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 Latest Word from FEMA to Island: STOP

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PostSubject: Latest Word from FEMA to Island: STOP    Tue 13 Nov 2012, 10:57 am

Give your donations through the RED CROSS*

Latest word from FEMA to Island: Stop
By Julie Lane | 11/12/2012 4:45 PM |

Main Story, News, Top News


http://shelterislandreporter.timesreview.com/2012/11/17890/latest-word-from-fema-to-island-stop/

Televised and published pictures plus personal appeals of Hurricane Sandy victims in New York and New Jersey touched the hearts of Shelter Islanders who generously filled truckloads of clothing and other goods bound for Island Park and Long Beach last week. But the word from the Federal Emergency Management Agency now is “stop.”

It’s not that the victims of Sandy have their needs met, but that FEMA has strict rules what can and can’t be accepted. Question

“We stopped taking things now,” said Marie Eiffel whose boutiques on Shelter Island and in Sag Harbor have been drop-off centers for goods that Sweet Tomato’s Jimi Rando trucked to neighborhoods devastated by Sandy.

“It was great,” Ms. Eiffel said. “We did get to those people before FEMA stepped in and it was a great turnout,” she said of the goods contributed by her friends and neighbors to boost the relief effort. Not only did Ms. Eiffel make her stores a drop-off point, but she contributed some of her own store inventory.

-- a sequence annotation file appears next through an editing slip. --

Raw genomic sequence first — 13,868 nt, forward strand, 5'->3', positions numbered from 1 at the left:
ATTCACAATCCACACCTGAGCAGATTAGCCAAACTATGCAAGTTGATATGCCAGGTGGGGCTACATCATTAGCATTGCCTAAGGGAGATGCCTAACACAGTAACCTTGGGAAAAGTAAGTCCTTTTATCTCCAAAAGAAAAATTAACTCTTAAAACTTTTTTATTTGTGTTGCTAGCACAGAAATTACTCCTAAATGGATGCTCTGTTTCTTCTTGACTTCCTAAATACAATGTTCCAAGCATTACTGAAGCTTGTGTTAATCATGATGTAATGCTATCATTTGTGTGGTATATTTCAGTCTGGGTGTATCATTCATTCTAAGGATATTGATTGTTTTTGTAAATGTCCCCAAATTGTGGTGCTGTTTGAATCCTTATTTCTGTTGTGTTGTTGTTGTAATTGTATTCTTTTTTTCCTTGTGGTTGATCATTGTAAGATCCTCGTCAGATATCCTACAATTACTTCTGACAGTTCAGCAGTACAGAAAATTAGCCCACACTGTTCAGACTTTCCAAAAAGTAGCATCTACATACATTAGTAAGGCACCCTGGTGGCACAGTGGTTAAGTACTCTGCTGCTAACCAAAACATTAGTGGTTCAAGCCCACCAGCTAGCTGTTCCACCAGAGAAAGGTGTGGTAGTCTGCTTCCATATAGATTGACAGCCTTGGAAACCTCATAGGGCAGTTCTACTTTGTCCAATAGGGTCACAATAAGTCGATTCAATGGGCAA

Shelter Island Police Officers Tom Cronin and Terrance LeGrady have suspended their efforts launched by Officer Cronin’s wife Susan, who posted a Face Book plea for contributions.

“We brought up a huge load and it was gone in 48 hours,” Officer Cronin said.

Officer Cronin said he understands FEMA’s need to coordinate what’s coming in and where it’s being distributed. At the same time, he resists the FEMA plea for people to give money, saying he prefers to know exactly what is being received by disaster victims.

Cash is the most efficient method of donating, according to the FEMA website, because it gives agencies flexibility in obtaining the most-needed resources. Cash also saves staff from sorting through donations in order to redirect them to where they’re needed.

FEMA suggests contributing through various trusted organizations in the community, including church groups. And in addition to national groups like the Red Cross, each state maintains its own list of volunteer organizations that spring into action when a disaster hits.

Shocked Shocked
...
*NOTE: The Red Cross has proven to be untrustworthy
with their handling of the donations (many many$$$) they
have received!
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PostSubject: Re: Latest Word from FEMA to Island: STOP    Tue 13 Nov 2012, 8:55 pm

I spent significant time in Mississippi after Katrina, and all the gov't did was get in the way.

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PostSubject: Re: Latest Word from FEMA to Island: STOP    Thu 15 Nov 2012, 12:59 pm

FEMA SHELTERS IN NORTHEAST RESEMBLE POLICE STATE PRISON CAMPS
J. D. Heyes

Natural News
Nov 15, 2012

...
Doom, gloom and despair is growing in the Northeast in the weeks following Superstorm Sandy, as winter sets in with thousands of New Yorkers and New Jersey residents still reeling from the loss of their homes and property.

For many, the despair has grown into an intense anger, as tent cities set up by the Federal Emergency Management Agency begin to resemble prison camps. Moreover, the aftermath of Sandy is a story the mainstream media is largely ignoring, unlike Hurricane Katrina. (http://www.alternet.org)